Report: Cadillac Wants to Build a Hypercar to Rival Mercedes-AMG One

These photos were released by Cadillac in 2022 when they announced the IMSA GTP program. Cadillac

If you had “Cadillac mulling a hypercar” on your 2024 automotive bingo board, kudos to you—we sure didn’t. Speaking with Australian automotive media during a brand briefing event for Cadillac, which launches in the Australian market later this year with the Lyriq EV, General Motors global design chief Michael Simcoe left a few breadcrumbs that, if you squint, may point to a potential high-performance hypercar coming from the luxury brand.

“Could we build a hypercar? Yes,” Simcoe told members of the Australian motoring media, including, where this report comes from. “Would we like to build one? Yes. Are we building one? That would be giving too much away,” Simcoe said.

Close up of rear and exhaust

The topic, according to, was addressed after Simcoe, a Melbourne native, was asked about Cadillac’s desired involvement with Formula 1 with Andretti Global—which has hit a roadblock within the soap opera that is F1—and whether involvement in the pinnacle of racing could spur development of such a car. (Recall that the Mercedes-AMG One is essentially the automaker’s current Formula 1 powertrain transplanted into a limited-run, ultra-high-performance road and track car.)

Perhaps more interestingly, Simcoe also reportedly admitted that such a hypercar may yet retain some element of internal combustion, despite the brand’s intention to go all-electric by 2030. “No, [the hypercar] wouldn’t have to be [electric], but it could be,” Simcoe said. “Whether it’s ICE or whether it’s EV, Cadillac is committed to performance.”

Keeping some form of internal combustion as part of the potential powertrain for the hypercar would make sense, as F1’s impending technical overhaul in 2026 will still retain some element of internal combustion for those power units as well.

Cadillac Project GTP Hypercar rear left three-quarter on track

Our minds went in another direction, however, and we immediately thought of the brand’s GTP cars that race in IMSA. Imagine that bellowing 5.5-liter, race-bred V-8 attached to the rear end of a road car that looked as good as the GTP car. Hey, dreaming is free, right?

It’s all just rumors and speculation for now, but that’s half the fun of it. Let’s cross our collective fingers and hope that Cadillac shocks the world with a hypercar in the near future.

Cadillac Project GTP Hypercar front left three-quarter on track


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    It is simply astonishing to see how General Motors wants to abandon their customer base and also destroy their cash hoard to develop cars such as this and the Cadillac Celestiq. Alfred Sloan would never approve of this strategy to go after smaller and smaller markets while the volumes keep decreasing. It is short sighted. It is ego driven. And we have seen plenty of corporations fall as their executives fail to innovate and stay head of competitors like Eastman-Kodak, Ericsson, Nokia, General Electric and Nike.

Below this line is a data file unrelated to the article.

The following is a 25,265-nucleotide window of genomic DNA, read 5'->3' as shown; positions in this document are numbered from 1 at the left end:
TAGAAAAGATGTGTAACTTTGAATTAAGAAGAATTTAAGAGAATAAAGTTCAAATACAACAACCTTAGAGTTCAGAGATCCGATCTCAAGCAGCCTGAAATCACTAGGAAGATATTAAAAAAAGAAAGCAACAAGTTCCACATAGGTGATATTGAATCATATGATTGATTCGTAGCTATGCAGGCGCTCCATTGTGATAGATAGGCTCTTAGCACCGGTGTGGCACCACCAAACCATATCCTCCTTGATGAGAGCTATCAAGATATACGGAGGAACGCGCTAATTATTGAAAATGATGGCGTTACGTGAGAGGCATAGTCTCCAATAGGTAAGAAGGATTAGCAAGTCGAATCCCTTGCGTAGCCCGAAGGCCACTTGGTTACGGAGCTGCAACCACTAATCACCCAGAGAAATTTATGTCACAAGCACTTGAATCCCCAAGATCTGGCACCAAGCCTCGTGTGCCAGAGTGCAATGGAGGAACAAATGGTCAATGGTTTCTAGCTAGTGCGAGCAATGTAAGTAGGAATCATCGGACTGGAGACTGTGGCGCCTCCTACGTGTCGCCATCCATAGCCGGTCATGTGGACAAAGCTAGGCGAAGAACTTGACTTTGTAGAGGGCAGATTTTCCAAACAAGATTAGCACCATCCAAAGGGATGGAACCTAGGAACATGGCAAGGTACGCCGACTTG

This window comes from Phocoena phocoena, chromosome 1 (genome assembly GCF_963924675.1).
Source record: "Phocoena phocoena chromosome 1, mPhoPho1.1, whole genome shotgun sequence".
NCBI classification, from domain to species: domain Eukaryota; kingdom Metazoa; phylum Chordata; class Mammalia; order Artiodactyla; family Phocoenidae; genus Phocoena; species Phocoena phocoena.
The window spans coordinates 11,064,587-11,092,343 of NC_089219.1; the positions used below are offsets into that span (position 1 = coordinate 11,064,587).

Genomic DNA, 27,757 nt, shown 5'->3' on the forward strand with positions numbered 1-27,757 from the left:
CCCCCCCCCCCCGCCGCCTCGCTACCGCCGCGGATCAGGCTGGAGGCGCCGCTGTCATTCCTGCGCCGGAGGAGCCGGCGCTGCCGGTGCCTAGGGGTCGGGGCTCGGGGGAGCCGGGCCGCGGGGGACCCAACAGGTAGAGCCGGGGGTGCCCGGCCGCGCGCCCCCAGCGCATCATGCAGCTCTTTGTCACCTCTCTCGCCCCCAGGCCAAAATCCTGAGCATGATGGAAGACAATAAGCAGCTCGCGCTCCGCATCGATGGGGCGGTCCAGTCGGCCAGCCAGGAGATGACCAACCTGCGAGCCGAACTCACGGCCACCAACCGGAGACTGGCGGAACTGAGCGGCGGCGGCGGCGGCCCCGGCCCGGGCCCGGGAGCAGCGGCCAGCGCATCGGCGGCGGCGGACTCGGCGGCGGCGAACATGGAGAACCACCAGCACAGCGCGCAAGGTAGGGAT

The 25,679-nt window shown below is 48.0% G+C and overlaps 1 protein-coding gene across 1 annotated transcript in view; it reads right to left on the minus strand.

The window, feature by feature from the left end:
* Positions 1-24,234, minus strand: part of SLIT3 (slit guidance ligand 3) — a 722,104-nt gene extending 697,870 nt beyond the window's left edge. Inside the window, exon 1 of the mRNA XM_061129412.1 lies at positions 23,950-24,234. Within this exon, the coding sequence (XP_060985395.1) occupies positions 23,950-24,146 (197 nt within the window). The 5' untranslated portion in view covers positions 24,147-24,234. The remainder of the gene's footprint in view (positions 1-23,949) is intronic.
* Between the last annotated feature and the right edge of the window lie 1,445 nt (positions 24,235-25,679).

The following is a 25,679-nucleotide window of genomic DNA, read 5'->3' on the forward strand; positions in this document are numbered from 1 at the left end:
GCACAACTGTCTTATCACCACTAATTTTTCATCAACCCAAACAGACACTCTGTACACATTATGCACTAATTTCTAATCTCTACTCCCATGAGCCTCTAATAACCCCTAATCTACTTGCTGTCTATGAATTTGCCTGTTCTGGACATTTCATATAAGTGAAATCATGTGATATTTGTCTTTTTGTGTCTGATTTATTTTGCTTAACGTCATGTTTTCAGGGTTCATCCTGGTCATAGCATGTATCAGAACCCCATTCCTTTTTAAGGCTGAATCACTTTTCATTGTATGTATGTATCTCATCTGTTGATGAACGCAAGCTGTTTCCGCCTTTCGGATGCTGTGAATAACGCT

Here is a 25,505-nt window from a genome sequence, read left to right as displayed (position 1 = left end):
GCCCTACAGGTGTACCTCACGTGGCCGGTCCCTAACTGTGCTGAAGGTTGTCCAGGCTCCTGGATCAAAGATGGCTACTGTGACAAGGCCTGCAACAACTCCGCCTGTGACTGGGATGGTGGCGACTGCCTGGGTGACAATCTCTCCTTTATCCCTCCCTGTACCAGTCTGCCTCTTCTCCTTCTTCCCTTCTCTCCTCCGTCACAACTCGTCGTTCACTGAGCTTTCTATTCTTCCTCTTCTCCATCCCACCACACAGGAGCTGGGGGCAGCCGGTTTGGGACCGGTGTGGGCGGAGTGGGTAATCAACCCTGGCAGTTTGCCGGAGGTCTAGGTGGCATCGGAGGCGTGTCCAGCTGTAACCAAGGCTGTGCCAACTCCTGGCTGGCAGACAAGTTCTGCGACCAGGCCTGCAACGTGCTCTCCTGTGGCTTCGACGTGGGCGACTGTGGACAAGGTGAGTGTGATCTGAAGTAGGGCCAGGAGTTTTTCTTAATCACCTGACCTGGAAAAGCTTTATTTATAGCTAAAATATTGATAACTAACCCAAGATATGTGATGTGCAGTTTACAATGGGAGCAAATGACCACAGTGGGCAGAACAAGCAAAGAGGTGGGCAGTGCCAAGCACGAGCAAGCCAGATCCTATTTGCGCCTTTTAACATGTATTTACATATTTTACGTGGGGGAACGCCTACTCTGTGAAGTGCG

Cadillac has other things to work out before a Hyper car.

    If they base it on a Corvette they will be faced again with a cheaper car that is as good. Corvette still has a 1000 hp Zora coming.

    The XLR was good but slower and more expensive than the C5 or C6.

    Hey, Cadillac! Don’t bother. You are totally irrelevant to “normal” American car enthusiasts now. The only interesting cars you have ever built (CTS-V, XLR, Blackwings) were dropped too quickly, and you have been trying too long to figure out who your audience might be. Take the hint. The game is over.

    A Cadillac hypercar? Yeah I agree don’t bother. Work on getting your brand in order. We need a some V8’s in the future on something we can buy.

    I don’t see Cadillac as a hyper car maker, but there could be a niche for them to fill with an all electric sports car as a luxurious performance alternative to the ICE Corvette. Btw, I don’t think of Cadillac as irrelevant when it comes to enthusiast cars. I have a “plain” 2016 2.0 liter turbo AWD CTS that is really a great handling sports sedan (especially on the original, run flat tires). It is a lot more nimble than you might expect from a Cadillac while still being quite comfortable.

    Please note my comment is – “irrelevant to “normal” American car enthusiasts now”. Folks like me who can’t chug on down to the Caddy dealer and toss down $125K for a Blackwing CTS-V. If I did have $125K in my sock drawer to spend, I’m not sure the Cadillac would be my first choice. That is why I used the term “irrelevant”. I also noted they have produced a number of cars I would have been very happy to drive.

    Cadillac is a great car company with history of excellence I have own numerous Cadillacs with absolutely no issues whatsoever in my driving experience with this car company. If they build a hyper car it is not for me it is to make a car for history. I owned a XLR and I didn’t care that it wasn’t as faster as a corvette it was very cool caddy that I loved driving

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